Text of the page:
Of course, he didn’t have to actually shoot anybody. Sure, they were well-armed and surprisingly spry, but they’d see the light when he threatened them with some hollow-point justice.
“Everybody, freeze!” he shouted.
The music stopped, the record literally scratching as an errant set of dentures hit the stylus. For a moment, everyone stood still.
“I want you all down on the ground! Hands out!” He was getting into the spirit of it. “Drop your weapons! Now!”
The woman apparently known as Queen Bea turned, pulling a pair of faux-jeweled trifocals up to her eyes from the chain where they dangled. She peered at him, squinting.
“It’s the fuzz!”
She turned her attention to a woman not far from Johnson, who had backed one of the Shady Acres gang into the bingo machine. “Suzanne! Take him out! No witnesses!”
This was an unexpected development, he thought. With a sudden flash of silver, a knitting needle plunged into his wrist.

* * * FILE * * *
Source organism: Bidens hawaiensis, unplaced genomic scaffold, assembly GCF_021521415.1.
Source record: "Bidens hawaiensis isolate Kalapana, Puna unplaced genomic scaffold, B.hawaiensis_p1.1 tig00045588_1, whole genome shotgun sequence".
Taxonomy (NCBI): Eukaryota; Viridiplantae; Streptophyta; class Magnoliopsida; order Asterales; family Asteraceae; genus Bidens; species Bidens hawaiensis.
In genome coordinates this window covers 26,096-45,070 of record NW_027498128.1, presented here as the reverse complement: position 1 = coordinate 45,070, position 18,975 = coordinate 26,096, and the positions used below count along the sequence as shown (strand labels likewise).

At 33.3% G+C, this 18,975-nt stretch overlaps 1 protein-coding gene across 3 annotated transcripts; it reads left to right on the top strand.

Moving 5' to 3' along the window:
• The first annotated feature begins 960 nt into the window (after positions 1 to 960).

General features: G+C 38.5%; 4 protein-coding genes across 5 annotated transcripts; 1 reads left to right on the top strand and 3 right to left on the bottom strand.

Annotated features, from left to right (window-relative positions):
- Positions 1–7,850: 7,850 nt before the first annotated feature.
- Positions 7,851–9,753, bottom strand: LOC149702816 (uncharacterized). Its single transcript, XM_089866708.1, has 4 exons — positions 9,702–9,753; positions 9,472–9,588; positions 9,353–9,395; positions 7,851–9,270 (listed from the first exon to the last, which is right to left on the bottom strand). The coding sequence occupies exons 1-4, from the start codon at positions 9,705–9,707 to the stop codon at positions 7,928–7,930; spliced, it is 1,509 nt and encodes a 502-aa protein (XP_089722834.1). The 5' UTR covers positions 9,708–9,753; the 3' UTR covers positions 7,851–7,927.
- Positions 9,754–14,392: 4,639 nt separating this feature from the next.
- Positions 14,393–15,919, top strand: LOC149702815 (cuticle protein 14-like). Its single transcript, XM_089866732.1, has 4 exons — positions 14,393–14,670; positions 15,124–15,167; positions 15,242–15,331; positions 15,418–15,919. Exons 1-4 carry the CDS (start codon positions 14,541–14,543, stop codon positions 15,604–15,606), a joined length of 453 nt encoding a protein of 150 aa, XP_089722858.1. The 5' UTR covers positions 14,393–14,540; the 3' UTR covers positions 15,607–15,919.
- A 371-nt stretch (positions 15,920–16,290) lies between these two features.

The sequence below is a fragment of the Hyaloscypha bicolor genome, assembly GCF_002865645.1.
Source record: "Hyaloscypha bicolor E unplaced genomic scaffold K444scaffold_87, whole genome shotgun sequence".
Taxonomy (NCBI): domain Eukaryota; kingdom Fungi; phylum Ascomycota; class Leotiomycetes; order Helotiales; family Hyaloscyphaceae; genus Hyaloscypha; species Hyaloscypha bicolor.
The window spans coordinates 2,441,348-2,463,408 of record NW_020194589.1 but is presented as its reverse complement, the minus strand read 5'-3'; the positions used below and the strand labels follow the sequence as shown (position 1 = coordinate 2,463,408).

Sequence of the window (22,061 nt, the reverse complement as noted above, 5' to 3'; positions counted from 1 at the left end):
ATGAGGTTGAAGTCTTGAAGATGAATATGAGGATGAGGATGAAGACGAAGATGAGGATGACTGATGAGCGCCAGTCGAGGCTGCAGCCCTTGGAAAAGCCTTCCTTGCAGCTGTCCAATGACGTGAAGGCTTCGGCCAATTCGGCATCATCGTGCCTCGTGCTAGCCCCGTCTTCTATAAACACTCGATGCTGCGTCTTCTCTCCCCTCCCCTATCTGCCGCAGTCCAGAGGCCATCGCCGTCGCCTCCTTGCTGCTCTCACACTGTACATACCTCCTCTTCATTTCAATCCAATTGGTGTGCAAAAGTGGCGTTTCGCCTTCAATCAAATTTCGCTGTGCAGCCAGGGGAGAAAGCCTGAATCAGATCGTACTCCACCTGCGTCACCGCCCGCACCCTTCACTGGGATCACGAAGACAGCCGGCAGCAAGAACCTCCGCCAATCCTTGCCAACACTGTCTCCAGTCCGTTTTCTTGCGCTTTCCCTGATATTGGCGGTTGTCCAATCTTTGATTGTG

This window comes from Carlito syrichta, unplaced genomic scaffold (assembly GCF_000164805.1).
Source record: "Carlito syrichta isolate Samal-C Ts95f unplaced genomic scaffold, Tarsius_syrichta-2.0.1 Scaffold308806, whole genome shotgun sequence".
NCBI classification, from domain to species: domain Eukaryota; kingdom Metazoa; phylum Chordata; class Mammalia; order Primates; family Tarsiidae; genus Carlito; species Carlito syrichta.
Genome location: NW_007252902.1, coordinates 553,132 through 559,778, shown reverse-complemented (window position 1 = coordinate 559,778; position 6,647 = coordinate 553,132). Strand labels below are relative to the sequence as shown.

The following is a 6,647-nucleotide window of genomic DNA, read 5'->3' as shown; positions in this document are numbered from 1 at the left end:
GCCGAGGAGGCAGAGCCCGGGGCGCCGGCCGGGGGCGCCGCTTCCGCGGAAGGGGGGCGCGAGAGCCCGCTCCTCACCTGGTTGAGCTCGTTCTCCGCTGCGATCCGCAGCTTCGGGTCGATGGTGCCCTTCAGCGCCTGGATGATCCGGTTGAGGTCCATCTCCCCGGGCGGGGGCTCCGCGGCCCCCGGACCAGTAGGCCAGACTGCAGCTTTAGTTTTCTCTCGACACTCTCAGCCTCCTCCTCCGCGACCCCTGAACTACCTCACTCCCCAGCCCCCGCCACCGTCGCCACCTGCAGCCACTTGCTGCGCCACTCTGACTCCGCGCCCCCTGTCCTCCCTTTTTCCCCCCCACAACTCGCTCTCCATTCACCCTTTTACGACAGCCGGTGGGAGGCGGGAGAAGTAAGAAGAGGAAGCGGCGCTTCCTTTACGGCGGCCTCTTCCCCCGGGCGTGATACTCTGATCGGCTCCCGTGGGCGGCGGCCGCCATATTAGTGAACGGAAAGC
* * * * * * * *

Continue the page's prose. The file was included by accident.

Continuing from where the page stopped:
“Aaah!” he shouted, as the gun dropped from his hand. A purse that felt as if it were filled with lead shot slammed into his knee, and he went down, as blows from a metal cane slammed into his head with startling speed and power.
“No, ladies, this isn’t…stop…” He struggled to shield himself from their blows. “I’m almost…to…retirement…”
“You’re gonna retire all right! Restful Fields style!” The voice, like his vision, was getting hazier and hazier as he slumped to the floor.
Mercifully, the world faded to black. The last thing he heard was a great thumping, clacking noise, like the sound of a rhinoceros charging on concrete.
His vision came back slowly, like a black TV screen fading into static, then into a black and white image, and finally into a color picture. A picture of a man robed in white standing over him.
“Jesus? Is that you?” he rasped.
“Actually, I pronounce it ‘Hay-soos,’ but you can call me Dr. Castillo,” the man said as he looked up from a medical chart.